It is critically important for your health that you drink sufficient water every day to ensure that you maintain the around 70% fluid balance in your body. Your body cannot store water; it actually gets rid of water throughout the day via urination, sweating and other normal bodily functions, so you need to drink water to replace that which has been lost.
It is not possible to say exactly how much water you should be drinking, as it is not the same for everyone; the perfect daily amount of water you should be drinking will depend on various factors, including your gender, age, general state of health, level of physical exercise, lifestyle, and the climate in which you reside.
Water is vital to the function of every single cell in your body, and not drinking sufficient water on a daily basis will lead to dehydration, which will result in headaches, dizziness, dry and flaky skin, muscle cramps, stiff and sore joints, problems urinating, diminished cognitive abilities, kidney problems, and much more.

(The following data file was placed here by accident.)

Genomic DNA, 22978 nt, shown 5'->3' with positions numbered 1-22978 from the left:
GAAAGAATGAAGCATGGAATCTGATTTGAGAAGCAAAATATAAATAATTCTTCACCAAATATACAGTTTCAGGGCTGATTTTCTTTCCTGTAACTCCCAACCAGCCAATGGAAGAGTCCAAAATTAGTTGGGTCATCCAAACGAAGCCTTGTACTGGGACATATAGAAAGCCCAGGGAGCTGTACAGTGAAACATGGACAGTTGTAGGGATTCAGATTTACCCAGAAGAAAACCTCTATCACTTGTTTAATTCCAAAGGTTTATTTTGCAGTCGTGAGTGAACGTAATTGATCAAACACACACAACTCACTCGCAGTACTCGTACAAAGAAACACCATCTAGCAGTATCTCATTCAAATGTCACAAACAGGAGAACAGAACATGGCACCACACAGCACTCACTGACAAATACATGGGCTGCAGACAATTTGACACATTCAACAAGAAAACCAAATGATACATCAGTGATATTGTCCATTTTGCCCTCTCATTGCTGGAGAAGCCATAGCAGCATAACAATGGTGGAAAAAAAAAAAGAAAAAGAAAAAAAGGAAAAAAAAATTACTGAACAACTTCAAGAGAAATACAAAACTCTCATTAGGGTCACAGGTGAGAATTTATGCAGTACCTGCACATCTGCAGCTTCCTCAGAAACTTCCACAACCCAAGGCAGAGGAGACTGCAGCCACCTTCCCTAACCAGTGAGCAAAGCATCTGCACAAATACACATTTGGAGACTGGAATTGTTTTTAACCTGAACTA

The average person loses around 1-1.5 litres of water daily under normal circumstances; if one is physically active or out in the hot sun this amount increases dramatically. The best way to ensure that you do not become dehydrated is to listen to your body, as it offers great indicators as to whether you have too much or too little water in your system.
Your body’s water level indicators are:
- An impaired ability to think clearly is a sign of dehydration;
- Dark urine means you are dehydrated – the lighter your urine the more hydrated you are;
- Fatigue for no reason could denote dehydration;
- Frequent urination could mean there is too much water in your body;
- Headaches could signify dehydration and the need to drink more water;
- Muscle cramps could signify an imbalance of electrolytes – you need to drink water to regulate the balance;
- Sore, stiff joints denote insufficient water in your body; and
- Thirst means you are already around 2% dehydrated and your body needs water.